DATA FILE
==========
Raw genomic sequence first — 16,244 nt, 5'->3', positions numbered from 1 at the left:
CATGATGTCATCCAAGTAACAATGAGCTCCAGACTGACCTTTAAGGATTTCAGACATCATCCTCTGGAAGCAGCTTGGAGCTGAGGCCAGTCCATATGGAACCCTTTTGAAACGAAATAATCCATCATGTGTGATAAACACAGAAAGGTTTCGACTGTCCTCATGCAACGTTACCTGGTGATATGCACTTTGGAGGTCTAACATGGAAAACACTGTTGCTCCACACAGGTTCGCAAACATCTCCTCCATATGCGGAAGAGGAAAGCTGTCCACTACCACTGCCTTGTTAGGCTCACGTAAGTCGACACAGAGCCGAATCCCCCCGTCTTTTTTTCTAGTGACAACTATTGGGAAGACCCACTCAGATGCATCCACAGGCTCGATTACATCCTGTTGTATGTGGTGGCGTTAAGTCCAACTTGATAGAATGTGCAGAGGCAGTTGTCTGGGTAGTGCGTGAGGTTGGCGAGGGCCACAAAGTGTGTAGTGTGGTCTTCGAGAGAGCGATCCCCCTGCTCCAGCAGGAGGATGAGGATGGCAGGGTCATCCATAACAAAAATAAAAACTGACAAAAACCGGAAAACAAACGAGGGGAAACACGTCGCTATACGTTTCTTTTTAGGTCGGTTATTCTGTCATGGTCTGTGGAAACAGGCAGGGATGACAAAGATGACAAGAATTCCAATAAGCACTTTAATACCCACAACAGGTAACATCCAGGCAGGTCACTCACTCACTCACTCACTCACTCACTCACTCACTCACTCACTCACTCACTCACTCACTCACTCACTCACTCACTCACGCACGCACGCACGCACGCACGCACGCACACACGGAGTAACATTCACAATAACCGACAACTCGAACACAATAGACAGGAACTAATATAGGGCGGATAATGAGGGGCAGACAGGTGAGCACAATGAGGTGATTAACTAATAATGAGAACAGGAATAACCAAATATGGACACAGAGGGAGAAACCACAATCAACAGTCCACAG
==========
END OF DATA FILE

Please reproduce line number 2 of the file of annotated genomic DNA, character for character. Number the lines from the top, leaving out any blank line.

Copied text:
CATGATGTCATCCAAGTAACAATGAGCTCCAGACTGACCTTTAAGGATTTCAGACATCATCCTCTGGAAGCAGCTTGGAGCTGAGGCCAGTCCATATGGAACCCTTTTGAAACGAAATAATCCATCATGTGTGATAAACACAGAAAGGTTTCGACTGTCCTCATGCAACGTTACCTGGTGATATGCACTTTGGAGGTCTAACATGGAAAACACTGTTGCTCCACACAGGTTCGCAAACATCTCCTCCATATGCGGAAGAGGAAAGCTGTCCACTACCACTGCCTTGTTAGGCTCACGTAAGTCGACACAGAGCCGAATCCCCCCGTCTTTTTTTCTAGTGACAACTATTGGGAAGACCCACTCAGATGCATCCACAGGCTCGATTACATCCTGTTGTATGTGGTGGCGTTAAGTCCAACTTGATAGAATGTGCAGAGGCAGTTGTCTGGGTAGTGCGTGAGGTTGGCGAGGGCCACAAAGTGTGTAGTGTGGTCTTCGAGAGAGCGATCCCCCTGCTCCAGCAGGAGGATGAGGATGGCAGGGTCATCCATAACAAAAATAAAAACTGACAAAAACCGGAAAACAAACGAGGGGAAACACGTCGCTATACGTTTCTTTTTAGGTCGGTTATTCTGTCATGGTCTGTGGAAACAGGCAGGGATGACAAAGATGACAAGAATTCCAATAAGCACTTTAATACCCACAACAGGTAACATCCAGGCAGGTCACTCACTCACTCACTCACTCACTCACTCACTCACTCACTCACTCACTCACTCACTCACTCACTCACTCACTCACTCACGCACGCACGCACGCACGCACGCACGCACACACGGAGTAACATTCACAATAACCGACAACTCGAACACAATAGACAGGAACTAATATAGGGCGGATAATGAGGGGCAGACAGGTGAGCACAATGAGGTGATTAACTAATAATGAGAACAGGAATAACCAAATATGGACACAGAGGGAGAAACCACAATCAACAGTCCACAG